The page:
Upgrade Me, BBC4<br/>The Secret Life of Twins, BBC1

A trot around technology with a trip to Gadget City was hardly a revelation. The telegenic world of twins proved much more fun
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The title Upgrade Me, with its echo of Super Size Me, threatened to warn viewers about the consequences when a man forces himself to buy every new incarnation of every piece of digital electronica in the world. But it was misleading.

Simon Armitage, who guided us through the forest of modern gadgetry, wasn't out to rubbish the world of MP3s and iMacs. A witty, sardonic poet from West Yorkshire, the homeland of Luddism, he seemed an unlikely techno-geek, yet confessed to an obsession with upgrading. At his home, he showed off a drawer stuffed with elderly Walkmans, mobiles and an electronic diary which required its owner to learn hieroglyphics to write "10am Dentist".

"Excavating my drawer makes me question my attitude to technology," he said. "Am I going to continue upgrading for ever?" It was one of several non-questions that studded the programme ("What drives our appetite for gadgets? Do they make us frantic and anxious?") as Armitage strove to extract deep significance from a simple consumer phenomenon.

In John Lewis, he learned that the range of computers on display changes completely four times a year, and that people upgrade for reasons of status and having what their friends have. Well I never. In a comprehensive school, he discovered that 49 out of 50 of the kids had a mobile phone (why didn't he ask the refusenik to explain herself?) and every one had a digital camera. After wondering if social pressure made children desire gadgets (hold the front page), Armitage showed them an old gramophone and asked what they thought it was. "It's a radio, isn't it?" said a boy, "You can sit on it while you're listening to music."

It was a watchable, though scarcely revelatory, stroll through the antiseptic world of hi-tech fetishism, and it turned darker as Armitage visited the Samsung plant in south Korea: "Gadget HQ in Gadget City". Here he found a "Home of the Future" where a woman activated a TV screen on which to pinpoint the exact whereabouts, in school or in the street, of her offspring. (An on-screen photo was helpfully captioned "Younger Son".) Armitage blinked at this over-surveillance. He also looked a bit sick when inspecting the in-bathroom diagnosis machine that monitors your heart and lungs and will, in due course, take the place of a hospital. For a moment, it looked as if his ancestors' Luddite spirit had returned. "The future," he concluded waspishly, "is a question of personal taste."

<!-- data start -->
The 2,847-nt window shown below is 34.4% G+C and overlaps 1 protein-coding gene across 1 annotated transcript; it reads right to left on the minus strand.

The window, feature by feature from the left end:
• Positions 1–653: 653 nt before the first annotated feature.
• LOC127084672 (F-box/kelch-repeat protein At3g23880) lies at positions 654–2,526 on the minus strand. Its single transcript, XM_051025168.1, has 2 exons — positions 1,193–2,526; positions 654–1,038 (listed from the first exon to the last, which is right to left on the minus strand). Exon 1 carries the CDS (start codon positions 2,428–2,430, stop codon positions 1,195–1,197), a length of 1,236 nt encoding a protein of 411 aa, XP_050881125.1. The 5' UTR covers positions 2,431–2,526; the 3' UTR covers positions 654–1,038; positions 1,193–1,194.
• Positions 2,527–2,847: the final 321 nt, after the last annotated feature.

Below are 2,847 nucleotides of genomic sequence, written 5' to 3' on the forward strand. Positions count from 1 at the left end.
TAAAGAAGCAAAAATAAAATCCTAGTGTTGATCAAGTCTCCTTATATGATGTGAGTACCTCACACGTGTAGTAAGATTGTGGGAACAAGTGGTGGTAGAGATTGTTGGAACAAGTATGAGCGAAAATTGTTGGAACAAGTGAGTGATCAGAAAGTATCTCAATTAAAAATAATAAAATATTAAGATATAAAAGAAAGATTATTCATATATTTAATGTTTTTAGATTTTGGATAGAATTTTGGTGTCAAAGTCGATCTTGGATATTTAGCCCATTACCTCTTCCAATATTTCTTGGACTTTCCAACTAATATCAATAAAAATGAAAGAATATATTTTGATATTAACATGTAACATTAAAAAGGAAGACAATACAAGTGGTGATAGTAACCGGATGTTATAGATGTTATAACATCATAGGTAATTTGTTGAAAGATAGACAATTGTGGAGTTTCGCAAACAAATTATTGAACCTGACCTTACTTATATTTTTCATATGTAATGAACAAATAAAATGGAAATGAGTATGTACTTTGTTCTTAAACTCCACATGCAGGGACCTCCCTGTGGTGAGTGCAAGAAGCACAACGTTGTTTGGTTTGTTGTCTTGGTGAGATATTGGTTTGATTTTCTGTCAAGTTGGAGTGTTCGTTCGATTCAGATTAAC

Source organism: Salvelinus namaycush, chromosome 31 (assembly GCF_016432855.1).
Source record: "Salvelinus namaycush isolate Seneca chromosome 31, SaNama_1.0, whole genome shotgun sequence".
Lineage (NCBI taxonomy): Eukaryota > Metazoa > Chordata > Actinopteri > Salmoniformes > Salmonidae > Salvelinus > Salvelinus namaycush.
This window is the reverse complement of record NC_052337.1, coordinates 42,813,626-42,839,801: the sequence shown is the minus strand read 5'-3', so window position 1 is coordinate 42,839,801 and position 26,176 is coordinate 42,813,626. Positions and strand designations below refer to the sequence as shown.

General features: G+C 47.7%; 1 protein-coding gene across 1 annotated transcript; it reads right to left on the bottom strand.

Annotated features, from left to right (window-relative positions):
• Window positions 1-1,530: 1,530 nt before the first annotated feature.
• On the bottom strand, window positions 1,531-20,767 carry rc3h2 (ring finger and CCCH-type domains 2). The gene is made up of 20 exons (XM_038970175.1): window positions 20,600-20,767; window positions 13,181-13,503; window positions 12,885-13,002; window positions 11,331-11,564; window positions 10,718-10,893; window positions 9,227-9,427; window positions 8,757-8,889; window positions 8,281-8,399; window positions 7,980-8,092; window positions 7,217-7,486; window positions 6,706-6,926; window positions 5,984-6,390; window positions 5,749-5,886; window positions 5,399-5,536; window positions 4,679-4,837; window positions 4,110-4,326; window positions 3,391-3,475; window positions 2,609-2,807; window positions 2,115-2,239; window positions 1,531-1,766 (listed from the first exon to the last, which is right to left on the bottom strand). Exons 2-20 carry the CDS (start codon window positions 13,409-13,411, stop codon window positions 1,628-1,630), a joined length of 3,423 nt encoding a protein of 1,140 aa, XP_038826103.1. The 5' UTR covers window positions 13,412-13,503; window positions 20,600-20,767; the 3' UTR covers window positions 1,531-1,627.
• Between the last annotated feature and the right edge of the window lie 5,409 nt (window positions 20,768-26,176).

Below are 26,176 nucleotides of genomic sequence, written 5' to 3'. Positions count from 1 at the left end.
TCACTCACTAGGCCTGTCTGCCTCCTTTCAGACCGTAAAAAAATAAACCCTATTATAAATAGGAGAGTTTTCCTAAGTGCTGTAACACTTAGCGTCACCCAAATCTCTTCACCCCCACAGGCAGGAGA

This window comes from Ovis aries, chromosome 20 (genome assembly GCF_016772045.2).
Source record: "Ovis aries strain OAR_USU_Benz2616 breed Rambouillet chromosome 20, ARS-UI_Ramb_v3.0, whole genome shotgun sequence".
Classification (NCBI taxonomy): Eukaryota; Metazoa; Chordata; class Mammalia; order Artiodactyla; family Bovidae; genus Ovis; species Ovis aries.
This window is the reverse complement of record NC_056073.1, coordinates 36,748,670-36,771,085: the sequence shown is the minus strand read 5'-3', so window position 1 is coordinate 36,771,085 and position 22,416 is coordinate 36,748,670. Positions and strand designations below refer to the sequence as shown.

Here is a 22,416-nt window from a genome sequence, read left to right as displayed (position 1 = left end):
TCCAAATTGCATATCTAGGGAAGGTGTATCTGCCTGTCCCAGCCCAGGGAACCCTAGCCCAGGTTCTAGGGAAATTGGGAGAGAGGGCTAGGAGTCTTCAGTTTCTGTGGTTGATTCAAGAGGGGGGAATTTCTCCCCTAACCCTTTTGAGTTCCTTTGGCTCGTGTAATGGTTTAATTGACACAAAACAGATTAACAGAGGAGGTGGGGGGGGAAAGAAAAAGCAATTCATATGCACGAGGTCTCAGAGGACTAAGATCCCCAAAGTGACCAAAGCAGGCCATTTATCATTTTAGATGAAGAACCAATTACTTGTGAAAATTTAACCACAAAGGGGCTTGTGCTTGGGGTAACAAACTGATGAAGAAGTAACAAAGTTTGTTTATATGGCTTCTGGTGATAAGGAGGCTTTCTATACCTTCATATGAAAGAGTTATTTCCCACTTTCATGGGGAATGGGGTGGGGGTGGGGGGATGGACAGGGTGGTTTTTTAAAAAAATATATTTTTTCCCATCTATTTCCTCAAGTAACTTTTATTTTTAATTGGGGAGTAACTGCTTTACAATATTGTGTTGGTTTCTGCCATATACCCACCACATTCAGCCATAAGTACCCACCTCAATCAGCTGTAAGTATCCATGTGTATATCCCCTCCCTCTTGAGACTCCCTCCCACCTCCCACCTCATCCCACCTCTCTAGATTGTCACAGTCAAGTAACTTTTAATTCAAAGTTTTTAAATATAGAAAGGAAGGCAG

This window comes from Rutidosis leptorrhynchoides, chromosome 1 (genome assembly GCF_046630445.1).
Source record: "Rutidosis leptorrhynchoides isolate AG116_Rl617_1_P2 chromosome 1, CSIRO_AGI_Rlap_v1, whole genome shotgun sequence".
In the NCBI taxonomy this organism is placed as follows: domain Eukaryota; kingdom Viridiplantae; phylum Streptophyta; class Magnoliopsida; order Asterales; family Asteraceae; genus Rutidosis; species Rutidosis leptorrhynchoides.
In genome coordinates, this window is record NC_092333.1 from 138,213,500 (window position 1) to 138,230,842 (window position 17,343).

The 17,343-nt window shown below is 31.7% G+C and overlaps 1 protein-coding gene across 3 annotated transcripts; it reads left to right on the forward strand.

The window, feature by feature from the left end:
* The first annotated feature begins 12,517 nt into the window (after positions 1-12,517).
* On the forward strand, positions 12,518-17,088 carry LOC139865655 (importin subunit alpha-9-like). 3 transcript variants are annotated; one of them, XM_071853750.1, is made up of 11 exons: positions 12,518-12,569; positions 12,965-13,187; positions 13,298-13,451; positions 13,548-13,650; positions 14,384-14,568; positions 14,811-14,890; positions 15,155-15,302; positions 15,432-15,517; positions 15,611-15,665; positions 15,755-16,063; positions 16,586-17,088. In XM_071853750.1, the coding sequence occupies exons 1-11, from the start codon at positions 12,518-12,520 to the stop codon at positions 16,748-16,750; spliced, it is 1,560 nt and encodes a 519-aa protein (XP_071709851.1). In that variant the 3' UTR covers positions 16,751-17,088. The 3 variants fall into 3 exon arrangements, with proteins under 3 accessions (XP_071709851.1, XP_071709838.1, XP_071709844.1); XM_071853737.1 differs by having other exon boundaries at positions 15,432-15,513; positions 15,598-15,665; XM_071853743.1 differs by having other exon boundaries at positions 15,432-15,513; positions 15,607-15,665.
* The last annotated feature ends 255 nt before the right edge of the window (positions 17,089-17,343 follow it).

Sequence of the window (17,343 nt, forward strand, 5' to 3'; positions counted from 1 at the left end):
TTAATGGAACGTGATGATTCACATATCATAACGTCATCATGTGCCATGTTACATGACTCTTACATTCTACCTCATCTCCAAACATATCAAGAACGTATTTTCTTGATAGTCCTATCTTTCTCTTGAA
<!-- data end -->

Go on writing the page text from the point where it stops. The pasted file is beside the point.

The Secret Life of Twins was full of believe-it-or-don't tales of identical twins achieving the same grades in the same subjects, falling for the same partner, or giving birth to more identicals. It began and ended with a benign, multicoloured and nicely sound-tracked freak show in the garden of St Thomas' Hospital, where hundreds of "nature's clones" disported themselves wearing identical clothes, gurning for the cameras and revelling in that creepy human symmetry that always makes twins look like the subjects of Diane Arbus photographs.

The programme asked, a little relentlessly, whether genes or environment determines the people we are, but was rescued by its (identical) talking heads – such as the brothers Ian and Paul who live thousands of miles apart, Ian the picture of health in New Zealand, Paul a hard-drinking exercise-phobe in Durham. When Paul had a heart attack, Ian was contacted and told to have a check-up. Being a fitness fiend, he scoffed at the idea – but went for tests anyway and discovered he was also heading for a major cardiac arrest.

Most affecting was the story of Mia and Alexandra, separated as babies by an unfeeling adoption agency, and brought up apart, Mia in Sacramento and Alex on a Norwegian fjord. Their meeting, at six years old, was wonderful to see – without a shared language, even to say "Hello", they wordlessly waved at each other from a yard away, then ran off to swim and remained inseparable thereafter – and their parting a real tear-jerker.

For all the serious, earnest genetic discussion at its core, the programme was at its filmic best when it returned to the money shot of all the milling, shyly smiling twins in the London sunshine – many of them apparently joining viewers in thinking: "Jeez – aren't twins weird?"